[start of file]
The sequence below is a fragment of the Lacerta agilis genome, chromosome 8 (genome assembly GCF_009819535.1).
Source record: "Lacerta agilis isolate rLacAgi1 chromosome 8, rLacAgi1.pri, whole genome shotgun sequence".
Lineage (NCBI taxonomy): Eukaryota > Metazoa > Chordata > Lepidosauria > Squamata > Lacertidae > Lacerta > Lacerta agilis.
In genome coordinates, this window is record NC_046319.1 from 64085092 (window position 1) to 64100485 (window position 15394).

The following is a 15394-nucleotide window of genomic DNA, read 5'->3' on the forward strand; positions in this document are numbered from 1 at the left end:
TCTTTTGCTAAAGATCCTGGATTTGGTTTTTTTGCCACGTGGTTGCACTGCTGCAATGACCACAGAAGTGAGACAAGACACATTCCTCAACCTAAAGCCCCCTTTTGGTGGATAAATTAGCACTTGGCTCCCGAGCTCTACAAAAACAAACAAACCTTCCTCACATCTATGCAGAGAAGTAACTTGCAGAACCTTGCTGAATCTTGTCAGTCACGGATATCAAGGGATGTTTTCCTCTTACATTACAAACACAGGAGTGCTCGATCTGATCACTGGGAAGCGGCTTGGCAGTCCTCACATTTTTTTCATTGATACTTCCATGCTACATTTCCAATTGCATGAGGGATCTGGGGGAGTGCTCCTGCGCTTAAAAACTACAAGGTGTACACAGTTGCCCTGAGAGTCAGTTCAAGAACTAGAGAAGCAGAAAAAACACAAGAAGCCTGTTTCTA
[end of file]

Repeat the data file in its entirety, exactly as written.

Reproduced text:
The sequence below is a fragment of the Lacerta agilis genome, chromosome 8 (genome assembly GCF_009819535.1).
Source record: "Lacerta agilis isolate rLacAgi1 chromosome 8, rLacAgi1.pri, whole genome shotgun sequence".
Lineage (NCBI taxonomy): Eukaryota > Metazoa > Chordata > Lepidosauria > Squamata > Lacertidae > Lacerta > Lacerta agilis.
In genome coordinates, this window is record NC_046319.1 from 64085092 (window position 1) to 64100485 (window position 15394).

The following is a 15394-nucleotide window of genomic DNA, read 5'->3' on the forward strand; positions in this document are numbered from 1 at the left end:
TCTTTTGCTAAAGATCCTGGATTTGGTTTTTTTGCCACGTGGTTGCACTGCTGCAATGACCACAGAAGTGAGACAAGACACATTCCTCAACCTAAAGCCCCCTTTTGGTGGATAAATTAGCACTTGGCTCCCGAGCTCTACAAAAACAAACAAACCTTCCTCACATCTATGCAGAGAAGTAACTTGCAGAACCTTGCTGAATCTTGTCAGTCACGGATATCAAGGGATGTTTTCCTCTTACATTACAAACACAGGAGTGCTCGATCTGATCACTGGGAAGCGGCTTGGCAGTCCTCACATTTTTTTCATTGATACTTCCATGCTACATTTCCAATTGCATGAGGGATCTGGGGGAGTGCTCCTGCGCTTAAAAACTACAAGGTGTACACAGTTGCCCTGAGAGTCAGTTCAAGAACTAGAGAAGCAGAAAAAACACAAGAAGCCTGTTTCTA